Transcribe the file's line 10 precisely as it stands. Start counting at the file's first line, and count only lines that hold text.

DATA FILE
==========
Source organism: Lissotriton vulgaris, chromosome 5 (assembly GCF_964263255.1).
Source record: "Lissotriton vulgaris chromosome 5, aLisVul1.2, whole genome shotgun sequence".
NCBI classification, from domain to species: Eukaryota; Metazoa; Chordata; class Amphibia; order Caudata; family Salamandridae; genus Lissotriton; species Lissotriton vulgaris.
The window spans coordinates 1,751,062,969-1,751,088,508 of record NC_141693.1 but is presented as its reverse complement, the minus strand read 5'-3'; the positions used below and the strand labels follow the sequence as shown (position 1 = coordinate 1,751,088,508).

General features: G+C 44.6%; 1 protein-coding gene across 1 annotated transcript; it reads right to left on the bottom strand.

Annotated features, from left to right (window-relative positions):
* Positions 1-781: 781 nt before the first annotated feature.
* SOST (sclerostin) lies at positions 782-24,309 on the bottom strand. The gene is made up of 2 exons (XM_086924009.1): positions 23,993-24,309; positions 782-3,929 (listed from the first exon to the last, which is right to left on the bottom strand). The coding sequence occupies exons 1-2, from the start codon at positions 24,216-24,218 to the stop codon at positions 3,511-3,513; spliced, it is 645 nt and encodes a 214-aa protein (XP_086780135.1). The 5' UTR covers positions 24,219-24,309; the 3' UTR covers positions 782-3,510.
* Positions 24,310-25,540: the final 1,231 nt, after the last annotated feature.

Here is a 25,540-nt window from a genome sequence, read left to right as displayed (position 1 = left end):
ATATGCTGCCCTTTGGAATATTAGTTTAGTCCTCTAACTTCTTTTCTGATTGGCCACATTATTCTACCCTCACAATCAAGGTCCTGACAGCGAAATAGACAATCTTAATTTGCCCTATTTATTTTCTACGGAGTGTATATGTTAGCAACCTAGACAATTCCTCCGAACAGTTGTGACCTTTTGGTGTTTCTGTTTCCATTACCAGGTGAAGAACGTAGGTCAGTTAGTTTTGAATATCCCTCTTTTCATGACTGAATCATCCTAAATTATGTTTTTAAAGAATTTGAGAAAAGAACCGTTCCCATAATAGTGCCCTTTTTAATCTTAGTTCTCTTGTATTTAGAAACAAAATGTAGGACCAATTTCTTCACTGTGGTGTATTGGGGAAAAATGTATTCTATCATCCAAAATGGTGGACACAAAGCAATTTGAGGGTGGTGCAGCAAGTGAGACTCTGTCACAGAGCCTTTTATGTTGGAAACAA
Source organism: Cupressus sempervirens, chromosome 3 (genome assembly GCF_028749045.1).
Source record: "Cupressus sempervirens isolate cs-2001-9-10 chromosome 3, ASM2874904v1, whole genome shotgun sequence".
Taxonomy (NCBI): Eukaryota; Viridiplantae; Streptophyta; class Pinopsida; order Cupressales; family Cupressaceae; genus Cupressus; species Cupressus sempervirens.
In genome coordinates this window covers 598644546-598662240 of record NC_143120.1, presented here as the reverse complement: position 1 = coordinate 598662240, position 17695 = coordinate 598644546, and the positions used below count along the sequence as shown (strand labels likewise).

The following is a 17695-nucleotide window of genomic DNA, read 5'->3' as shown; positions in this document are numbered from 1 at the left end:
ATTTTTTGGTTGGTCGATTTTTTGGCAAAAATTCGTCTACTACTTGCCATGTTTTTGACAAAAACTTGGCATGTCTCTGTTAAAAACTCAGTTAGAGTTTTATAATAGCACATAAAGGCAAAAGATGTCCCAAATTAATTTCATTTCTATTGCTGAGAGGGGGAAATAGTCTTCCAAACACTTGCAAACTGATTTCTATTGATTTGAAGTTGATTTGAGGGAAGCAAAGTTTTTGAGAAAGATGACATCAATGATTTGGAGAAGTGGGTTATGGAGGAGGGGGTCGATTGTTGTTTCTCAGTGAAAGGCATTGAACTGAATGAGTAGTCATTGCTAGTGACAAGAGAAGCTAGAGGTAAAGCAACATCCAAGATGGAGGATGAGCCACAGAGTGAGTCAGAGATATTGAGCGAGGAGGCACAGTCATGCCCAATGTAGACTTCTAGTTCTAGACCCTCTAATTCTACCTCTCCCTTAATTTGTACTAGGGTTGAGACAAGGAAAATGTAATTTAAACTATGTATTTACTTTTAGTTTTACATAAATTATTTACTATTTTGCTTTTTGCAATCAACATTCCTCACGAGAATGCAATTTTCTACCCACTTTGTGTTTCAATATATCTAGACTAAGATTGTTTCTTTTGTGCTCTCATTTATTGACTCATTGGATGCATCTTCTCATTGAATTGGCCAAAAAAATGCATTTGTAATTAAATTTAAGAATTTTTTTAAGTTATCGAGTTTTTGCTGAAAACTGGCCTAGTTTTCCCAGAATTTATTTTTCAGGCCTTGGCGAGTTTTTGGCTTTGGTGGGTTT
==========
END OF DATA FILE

Here is a 25,540-nt window from a genome sequence, read left to right as displayed (position 1 = left end):